One of the descriptions that someone here proffered with regards to the offer of Gordon’s Cabernet at a price like this is like just walking along minding your own business and a $20 bill is just sitting on the ground in front of you waiting to be picked up.  Imagine sitting quietly at your computer and a new email pops up that isn’t trying to sell you insurance, diet pills, or new phone service.

This email is about wine. In fact, it’s about a Washington State Cabernet that, thanks to a set of events, is one of the best values that you’re going to come across on a quality Cab.  Are you seeing sunshine, rainbows, cherubs and puppies?  Maybe hearing a harp? Well certainly that is a bit of an endorsement for a Cabernet that isn’t from the Napa Valley. 

Yeah, over the decades we have learned about trying never to ‘oversell’ anything. So instead we’re going to calmly, rationally explain why you should be excited to find a quality Washington Cabernet to add to your holdings with summer ahead of you and barbecue season in full swing.

Gordon’s wines have graced our pages, particularly for their relative value and varietally true style. But this particular offer bears special attention.  The 2013 Gordon Estate Reserve Cabernet Sauvignon is from the Columbia Valley, Washington, an area that long ago earned its wings as a source for excellent Cabernet.

Gordon Brothers pride themselves on being the oldest family estate winery in the region (starting grape planting back in 1980). They have been dependable producers that have relied on innovative farming to create fine wines.  In baseball terms, these folks would be solid performers that could occasionally get the big hit.  The 2013 vintage was one that provided such an opportunity.

The 2013 growing season was one of the hottest on records, right in stride with 1998 and 2003. Hot, 90-degree temperatures came on in early spring, prompting an earlier than average bud break. This heat spell was followed up by welcome spring rains that helped establish healthy canopies early in the season with bloom occurring early in June. Intense heat hung around from late June into mid-September when a dramatic shift in weather brought us a nice cool, but dry fall allowing for good hang time and a great finish for the harvest.

All of that lead to a riper than normal (for Washington) vintage that provided more amplitude  and flesh to the this blend of 90% Cabernet Sauvignon and 10% Petit Verdot.  Tasted by a broader collection of our team, descriptors ran the gamut of melted grape Jolly Rancher kiss, new saddle leather, fresh turned earth, rose/floral bouquet and baking spices. The secondary aromatics are beautiful, pretty and “happy” with notes of nutmeg, fresh tobacco leaf, blackberry, pencil shavings, dark cocoa powder and toast.  The wine shows more open drinkability and palate impressions of confectionary black cherry, caramel, and black tea.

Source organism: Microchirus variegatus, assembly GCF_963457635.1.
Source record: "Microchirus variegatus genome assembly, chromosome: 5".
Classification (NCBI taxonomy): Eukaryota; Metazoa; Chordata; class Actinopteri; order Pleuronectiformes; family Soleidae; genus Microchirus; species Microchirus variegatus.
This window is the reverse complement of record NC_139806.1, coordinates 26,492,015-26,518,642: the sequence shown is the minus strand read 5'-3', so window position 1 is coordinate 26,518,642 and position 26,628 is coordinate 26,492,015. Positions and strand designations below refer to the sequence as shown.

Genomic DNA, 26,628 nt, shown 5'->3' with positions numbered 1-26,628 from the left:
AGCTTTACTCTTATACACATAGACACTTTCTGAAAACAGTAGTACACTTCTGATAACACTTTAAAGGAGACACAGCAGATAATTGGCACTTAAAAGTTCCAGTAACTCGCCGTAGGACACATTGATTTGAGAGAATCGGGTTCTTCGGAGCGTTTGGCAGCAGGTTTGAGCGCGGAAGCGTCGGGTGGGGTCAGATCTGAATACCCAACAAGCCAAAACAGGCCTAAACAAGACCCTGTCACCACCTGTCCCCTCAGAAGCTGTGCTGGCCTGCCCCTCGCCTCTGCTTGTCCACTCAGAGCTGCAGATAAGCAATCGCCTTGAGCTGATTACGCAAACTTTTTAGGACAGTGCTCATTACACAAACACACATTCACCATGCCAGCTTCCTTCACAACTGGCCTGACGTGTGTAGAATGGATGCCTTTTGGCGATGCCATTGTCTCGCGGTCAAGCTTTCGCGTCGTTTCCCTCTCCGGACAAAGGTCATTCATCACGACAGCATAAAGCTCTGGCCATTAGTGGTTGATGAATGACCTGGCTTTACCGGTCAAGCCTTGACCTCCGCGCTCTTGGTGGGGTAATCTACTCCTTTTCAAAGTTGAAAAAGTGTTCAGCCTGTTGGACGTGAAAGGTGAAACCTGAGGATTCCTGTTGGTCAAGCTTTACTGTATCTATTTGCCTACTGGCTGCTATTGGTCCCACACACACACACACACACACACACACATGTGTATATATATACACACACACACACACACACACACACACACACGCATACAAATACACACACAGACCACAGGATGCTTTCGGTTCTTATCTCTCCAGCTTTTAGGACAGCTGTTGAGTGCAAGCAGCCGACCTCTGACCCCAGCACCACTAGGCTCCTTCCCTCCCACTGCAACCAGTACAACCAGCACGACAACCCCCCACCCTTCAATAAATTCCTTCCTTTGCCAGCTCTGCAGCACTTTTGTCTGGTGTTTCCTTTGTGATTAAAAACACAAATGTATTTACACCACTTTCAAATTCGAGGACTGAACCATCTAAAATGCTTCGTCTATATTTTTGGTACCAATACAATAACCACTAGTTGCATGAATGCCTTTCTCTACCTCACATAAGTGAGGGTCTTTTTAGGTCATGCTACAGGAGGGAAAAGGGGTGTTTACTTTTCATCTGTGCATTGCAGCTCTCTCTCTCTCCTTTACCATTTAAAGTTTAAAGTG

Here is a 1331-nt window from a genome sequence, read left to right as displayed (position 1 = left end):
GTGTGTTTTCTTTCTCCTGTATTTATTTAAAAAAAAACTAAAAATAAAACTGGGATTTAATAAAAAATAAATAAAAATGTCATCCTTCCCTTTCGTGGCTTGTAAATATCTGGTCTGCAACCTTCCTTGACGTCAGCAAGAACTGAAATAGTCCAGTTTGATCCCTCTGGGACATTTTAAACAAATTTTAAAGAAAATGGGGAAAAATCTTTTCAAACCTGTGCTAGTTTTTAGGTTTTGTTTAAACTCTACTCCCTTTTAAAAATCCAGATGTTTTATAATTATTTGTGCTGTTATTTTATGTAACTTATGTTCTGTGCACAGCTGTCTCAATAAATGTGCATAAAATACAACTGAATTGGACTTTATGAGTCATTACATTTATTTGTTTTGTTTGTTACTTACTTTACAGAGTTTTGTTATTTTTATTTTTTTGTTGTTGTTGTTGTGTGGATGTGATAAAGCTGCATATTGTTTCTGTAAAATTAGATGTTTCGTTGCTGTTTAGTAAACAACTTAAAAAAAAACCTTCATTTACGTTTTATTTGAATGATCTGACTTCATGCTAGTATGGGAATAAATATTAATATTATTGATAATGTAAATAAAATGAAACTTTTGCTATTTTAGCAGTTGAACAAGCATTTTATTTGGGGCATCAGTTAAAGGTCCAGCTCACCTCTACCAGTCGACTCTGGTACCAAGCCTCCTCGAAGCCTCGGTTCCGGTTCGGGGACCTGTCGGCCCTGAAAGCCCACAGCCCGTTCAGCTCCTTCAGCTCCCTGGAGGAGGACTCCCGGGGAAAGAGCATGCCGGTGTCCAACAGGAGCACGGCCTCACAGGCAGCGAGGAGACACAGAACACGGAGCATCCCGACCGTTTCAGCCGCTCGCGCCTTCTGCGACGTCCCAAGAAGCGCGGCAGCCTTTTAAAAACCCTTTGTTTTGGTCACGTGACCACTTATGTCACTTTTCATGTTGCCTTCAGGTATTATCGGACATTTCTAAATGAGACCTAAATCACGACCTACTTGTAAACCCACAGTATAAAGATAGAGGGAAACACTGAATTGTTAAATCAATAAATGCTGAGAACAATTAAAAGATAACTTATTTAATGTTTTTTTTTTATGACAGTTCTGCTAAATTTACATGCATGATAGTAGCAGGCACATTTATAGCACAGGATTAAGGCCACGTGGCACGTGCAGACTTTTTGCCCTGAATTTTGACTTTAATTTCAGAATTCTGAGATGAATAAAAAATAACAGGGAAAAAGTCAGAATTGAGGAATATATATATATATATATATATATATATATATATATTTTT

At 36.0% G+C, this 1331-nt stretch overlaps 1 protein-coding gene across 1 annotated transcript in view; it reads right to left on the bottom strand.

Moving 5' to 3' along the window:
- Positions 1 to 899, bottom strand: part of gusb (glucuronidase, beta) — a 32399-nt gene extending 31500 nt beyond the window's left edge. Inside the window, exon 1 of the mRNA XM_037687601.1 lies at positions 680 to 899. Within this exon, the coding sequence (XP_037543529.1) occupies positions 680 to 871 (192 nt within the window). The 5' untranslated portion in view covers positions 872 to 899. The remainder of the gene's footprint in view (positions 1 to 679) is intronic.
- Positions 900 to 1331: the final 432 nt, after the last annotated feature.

The best part is that, while this is a well-performing wine at its original $36.50 fare, some ‘market factors’ allowed us to pick off the last few cases of this reserve Cabernet at a greatly reduced fare.  The Columbia Valley has come a long way since the Gordons put down roots here. A little cooler stylistically than typical Cali Cab and positioned somewhere between that and a Bordeaux in weight, getting a reserve level Cabernet for under $20 ($19.98 to be exact) is a great ‘score’ for Cabernet fans.


In a ‘brave new world’ that seems overly focused on the new producer and the breakout category, it seems sometimes it’s a disadvantage to have any kind of history.  Talk about some entity that is making orange wine or early harvest Mourvedre and there seems to be a waiting cadre of folks willing to give them a look.  Talk about a proven Napa Valley label that has been around for more than three decades and you are likely to get blank stares.  But just because someone has been around a while doesn’t mean they are no longer relevant.